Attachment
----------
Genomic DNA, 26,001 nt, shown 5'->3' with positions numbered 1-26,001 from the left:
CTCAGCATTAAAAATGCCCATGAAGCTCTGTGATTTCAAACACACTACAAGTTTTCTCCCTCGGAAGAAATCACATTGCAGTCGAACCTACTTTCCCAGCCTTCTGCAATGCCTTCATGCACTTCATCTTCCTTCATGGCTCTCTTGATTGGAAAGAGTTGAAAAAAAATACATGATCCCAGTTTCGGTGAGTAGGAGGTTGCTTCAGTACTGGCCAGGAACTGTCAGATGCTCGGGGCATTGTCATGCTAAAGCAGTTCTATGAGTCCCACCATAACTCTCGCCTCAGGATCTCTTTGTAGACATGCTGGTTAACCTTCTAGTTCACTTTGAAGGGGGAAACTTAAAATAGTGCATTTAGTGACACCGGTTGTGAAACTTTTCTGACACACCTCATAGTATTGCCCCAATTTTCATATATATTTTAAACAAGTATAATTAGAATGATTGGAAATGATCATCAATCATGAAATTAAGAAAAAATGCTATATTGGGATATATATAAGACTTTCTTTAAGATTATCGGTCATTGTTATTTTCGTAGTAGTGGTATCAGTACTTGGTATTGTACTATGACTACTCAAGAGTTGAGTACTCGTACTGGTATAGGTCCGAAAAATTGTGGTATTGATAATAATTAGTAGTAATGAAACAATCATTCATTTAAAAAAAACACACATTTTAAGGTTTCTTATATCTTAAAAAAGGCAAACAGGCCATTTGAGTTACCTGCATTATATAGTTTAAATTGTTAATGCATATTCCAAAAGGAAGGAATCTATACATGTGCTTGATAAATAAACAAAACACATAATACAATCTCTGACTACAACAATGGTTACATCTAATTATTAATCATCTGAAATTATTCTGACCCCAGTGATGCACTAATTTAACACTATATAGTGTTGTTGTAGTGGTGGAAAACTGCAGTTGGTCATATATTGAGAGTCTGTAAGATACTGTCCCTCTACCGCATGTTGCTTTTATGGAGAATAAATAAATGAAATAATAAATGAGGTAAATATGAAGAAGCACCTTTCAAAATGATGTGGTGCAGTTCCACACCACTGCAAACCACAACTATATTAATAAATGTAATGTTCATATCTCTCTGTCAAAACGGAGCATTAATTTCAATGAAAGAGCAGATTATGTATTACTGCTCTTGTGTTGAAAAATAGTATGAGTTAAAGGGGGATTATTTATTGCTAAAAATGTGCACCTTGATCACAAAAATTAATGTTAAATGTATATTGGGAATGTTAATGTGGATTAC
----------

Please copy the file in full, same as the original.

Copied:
Genomic DNA, 26,001 nt, shown 5'->3' with positions numbered 1-26,001 from the left:
CTCAGCATTAAAAATGCCCATGAAGCTCTGTGATTTCAAACACACTACAAGTTTTCTCCCTCGGAAGAAATCACATTGCAGTCGAACCTACTTTCCCAGCCTTCTGCAATGCCTTCATGCACTTCATCTTCCTTCATGGCTCTCTTGATTGGAAAGAGTTGAAAAAAAATACATGATCCCAGTTTCGGTGAGTAGGAGGTTGCTTCAGTACTGGCCAGGAACTGTCAGATGCTCGGGGCATTGTCATGCTAAAGCAGTTCTATGAGTCCCACCATAACTCTCGCCTCAGGATCTCTTTGTAGACATGCTGGTTAACCTTCTAGTTCACTTTGAAGGGGGAAACTTAAAATAGTGCATTTAGTGACACCGGTTGTGAAACTTTTCTGACACACCTCATAGTATTGCCCCAATTTTCATATATATTTTAAACAAGTATAATTAGAATGATTGGAAATGATCATCAATCATGAAATTAAGAAAAAATGCTATATTGGGATATATATAAGACTTTCTTTAAGATTATCGGTCATTGTTATTTTCGTAGTAGTGGTATCAGTACTTGGTATTGTACTATGACTACTCAAGAGTTGAGTACTCGTACTGGTATAGGTCCGAAAAATTGTGGTATTGATAATAATTAGTAGTAATGAAACAATCATTCATTTAAAAAAAACACACATTTTAAGGTTTCTTATATCTTAAAAAAGGCAAACAGGCCATTTGAGTTACCTGCATTATATAGTTTAAATTGTTAATGCATATTCCAAAAGGAAGGAATCTATACATGTGCTTGATAAATAAACAAAACACATAATACAATCTCTGACTACAACAATGGTTACATCTAATTATTAATCATCTGAAATTATTCTGACCCCAGTGATGCACTAATTTAACACTATATAGTGTTGTTGTAGTGGTGGAAAACTGCAGTTGGTCATATATTGAGAGTCTGTAAGATACTGTCCCTCTACCGCATGTTGCTTTTATGGAGAATAAATAAATGAAATAATAAATGAGGTAAATATGAAGAAGCACCTTTCAAAATGATGTGGTGCAGTTCCACACCACTGCAAACCACAACTATATTAATAAATGTAATGTTCATATCTCTCTGTCAAAACGGAGCATTAATTTCAATGAAAGAGCAGATTATGTATTACTGCTCTTGTGTTGAAAAATAGTATGAGTTAAAGGGGGATTATTTATTGCTAAAAATGTGCACCTTGATCACAAAAATTAATGTTAAATGTATATTGGGAATGTTAATGTGGATTAC